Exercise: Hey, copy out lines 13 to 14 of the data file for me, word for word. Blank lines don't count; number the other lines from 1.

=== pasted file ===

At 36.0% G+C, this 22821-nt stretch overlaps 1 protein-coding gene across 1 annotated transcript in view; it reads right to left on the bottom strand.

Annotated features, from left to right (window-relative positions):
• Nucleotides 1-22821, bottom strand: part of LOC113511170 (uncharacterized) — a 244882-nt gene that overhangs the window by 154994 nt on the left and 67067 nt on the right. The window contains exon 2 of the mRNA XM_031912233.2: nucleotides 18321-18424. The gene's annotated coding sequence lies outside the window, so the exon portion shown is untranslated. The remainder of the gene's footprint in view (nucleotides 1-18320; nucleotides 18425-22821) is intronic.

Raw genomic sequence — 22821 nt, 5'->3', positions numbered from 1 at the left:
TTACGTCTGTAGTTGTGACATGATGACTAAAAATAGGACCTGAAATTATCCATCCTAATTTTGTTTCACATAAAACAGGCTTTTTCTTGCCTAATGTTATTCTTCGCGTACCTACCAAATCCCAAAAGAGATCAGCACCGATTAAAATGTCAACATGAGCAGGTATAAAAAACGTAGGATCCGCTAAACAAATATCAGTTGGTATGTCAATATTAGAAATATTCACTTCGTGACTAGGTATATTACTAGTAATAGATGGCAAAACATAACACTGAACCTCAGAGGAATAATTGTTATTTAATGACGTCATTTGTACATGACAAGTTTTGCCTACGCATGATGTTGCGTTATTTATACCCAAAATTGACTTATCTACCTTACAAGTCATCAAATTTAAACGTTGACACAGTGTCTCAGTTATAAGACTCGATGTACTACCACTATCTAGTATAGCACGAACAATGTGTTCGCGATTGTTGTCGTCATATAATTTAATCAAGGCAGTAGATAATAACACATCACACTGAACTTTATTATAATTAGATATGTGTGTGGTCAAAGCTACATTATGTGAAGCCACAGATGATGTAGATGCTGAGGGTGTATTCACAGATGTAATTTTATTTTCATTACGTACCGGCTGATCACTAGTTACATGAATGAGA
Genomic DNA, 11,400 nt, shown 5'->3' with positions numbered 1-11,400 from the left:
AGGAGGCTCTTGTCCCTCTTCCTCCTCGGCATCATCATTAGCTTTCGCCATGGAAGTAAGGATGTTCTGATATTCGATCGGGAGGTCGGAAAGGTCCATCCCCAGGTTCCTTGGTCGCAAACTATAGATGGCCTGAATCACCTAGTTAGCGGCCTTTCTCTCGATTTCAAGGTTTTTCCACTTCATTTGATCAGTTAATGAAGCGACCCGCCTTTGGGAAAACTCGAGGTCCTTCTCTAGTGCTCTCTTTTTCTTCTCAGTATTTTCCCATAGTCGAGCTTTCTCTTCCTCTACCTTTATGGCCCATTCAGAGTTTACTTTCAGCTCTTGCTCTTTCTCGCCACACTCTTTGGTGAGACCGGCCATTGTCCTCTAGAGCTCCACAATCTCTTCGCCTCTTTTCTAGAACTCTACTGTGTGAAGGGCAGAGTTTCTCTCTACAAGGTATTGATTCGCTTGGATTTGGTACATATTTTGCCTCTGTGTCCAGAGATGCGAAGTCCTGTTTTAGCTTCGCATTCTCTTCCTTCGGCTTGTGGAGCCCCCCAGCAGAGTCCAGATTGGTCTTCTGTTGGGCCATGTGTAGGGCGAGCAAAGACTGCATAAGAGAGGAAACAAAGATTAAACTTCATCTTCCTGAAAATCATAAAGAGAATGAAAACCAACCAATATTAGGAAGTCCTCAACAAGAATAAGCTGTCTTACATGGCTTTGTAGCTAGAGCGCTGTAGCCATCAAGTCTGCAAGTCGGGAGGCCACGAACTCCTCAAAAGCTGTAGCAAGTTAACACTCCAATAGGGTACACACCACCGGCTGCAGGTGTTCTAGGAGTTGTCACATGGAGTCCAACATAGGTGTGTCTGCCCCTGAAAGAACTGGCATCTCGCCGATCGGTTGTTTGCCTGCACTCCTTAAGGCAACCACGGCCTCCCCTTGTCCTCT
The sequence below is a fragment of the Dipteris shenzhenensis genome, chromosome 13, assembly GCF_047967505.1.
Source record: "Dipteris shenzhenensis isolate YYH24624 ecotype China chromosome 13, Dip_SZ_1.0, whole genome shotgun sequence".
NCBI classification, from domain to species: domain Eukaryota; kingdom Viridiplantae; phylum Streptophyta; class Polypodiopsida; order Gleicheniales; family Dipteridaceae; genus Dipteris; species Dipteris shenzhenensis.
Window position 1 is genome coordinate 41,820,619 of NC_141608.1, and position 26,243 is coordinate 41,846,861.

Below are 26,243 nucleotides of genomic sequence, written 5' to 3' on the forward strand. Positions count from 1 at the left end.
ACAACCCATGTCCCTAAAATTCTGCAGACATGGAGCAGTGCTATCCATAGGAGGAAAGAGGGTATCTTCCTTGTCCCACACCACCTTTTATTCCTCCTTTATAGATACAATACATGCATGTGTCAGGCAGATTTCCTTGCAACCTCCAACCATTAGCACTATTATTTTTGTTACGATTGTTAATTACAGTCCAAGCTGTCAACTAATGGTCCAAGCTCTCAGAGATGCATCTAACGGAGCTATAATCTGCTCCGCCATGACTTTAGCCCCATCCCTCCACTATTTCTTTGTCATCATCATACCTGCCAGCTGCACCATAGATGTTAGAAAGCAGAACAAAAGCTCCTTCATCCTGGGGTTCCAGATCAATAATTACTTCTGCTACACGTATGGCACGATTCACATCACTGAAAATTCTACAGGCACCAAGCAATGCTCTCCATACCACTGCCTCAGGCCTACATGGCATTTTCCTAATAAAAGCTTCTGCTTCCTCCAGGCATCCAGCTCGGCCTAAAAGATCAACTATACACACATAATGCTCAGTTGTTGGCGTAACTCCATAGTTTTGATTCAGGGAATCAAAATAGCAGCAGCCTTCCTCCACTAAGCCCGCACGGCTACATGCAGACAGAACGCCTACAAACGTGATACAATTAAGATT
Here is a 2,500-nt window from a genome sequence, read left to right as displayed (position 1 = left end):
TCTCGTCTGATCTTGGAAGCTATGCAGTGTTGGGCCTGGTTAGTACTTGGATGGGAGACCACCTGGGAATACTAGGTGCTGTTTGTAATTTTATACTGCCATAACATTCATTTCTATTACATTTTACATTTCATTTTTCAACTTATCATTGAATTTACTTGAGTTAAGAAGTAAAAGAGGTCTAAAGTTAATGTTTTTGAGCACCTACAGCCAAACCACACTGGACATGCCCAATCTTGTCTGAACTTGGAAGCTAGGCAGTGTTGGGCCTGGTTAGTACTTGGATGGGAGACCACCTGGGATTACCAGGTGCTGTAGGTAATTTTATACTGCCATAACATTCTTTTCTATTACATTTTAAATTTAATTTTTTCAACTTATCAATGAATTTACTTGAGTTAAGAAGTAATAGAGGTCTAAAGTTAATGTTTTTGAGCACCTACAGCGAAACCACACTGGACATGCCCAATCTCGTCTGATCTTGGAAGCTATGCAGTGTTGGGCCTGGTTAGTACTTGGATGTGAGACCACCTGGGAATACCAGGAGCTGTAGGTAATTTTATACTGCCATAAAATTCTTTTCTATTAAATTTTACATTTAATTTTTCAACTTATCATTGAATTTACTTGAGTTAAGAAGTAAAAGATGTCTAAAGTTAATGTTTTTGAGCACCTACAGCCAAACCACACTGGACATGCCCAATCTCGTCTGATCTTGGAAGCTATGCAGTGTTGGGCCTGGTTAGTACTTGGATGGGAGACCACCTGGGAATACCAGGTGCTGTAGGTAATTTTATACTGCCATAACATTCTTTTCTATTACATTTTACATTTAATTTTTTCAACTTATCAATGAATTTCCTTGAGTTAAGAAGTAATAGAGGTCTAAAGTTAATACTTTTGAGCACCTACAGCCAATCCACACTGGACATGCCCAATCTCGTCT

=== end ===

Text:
ACAACCCATGTCCCTAAAATTCTGCAGACATGGAGCAGTGCTATCCATAGGAGGAAAGAGGGTATCTTCCTTGTCCCACACCACCTTTTATTCCTCCTTTATAGATACAATACATGCATGTGTCAGGCAGATTTCCTTGCAACCTCCAACCATTAGCACTATTATTTTTGTTACGATTGTTAATTACAGTCCAAGCTGTCAACTAATGGTCCAAGCTCTCAGAGATGCATCTAACGGAGCTATAATCTGCTCCGCCATGACTTTAGCCCCATCCCTCCACTATTTCTTTGTCATCATCATACCTGCCAGCTGCACCATAGATGTTAGAAAGCAGAACAAAAGCTCCTTCATCCTGGGGTTCCAGATCAATAATTACTTCTGCTACACGTATGGCACGATTCACATCACTGAAAATTCTACAGGCACCAAGCAATGCTCTCCATACCACTGCCTCAGGCCTACATGGCATTTTCCTAATAAAAGCTTCTGCTTCCTCCAGGCATCCAGCTCGGCCTAAAAGATCAACTATACACACATAATGCTCAGTTGTTGGCGTAACTCCATAGTTTTGATTCAGGGAATCAAAATAGCAGCAGCCTTCCTCCACTAAGCCCGCACGGCTACATGCAGACAGAACGCCTACAAACGTGATACAATTAAGATT
Here is a 2,500-nt window from a genome sequence, read left to right as displayed (position 1 = left end):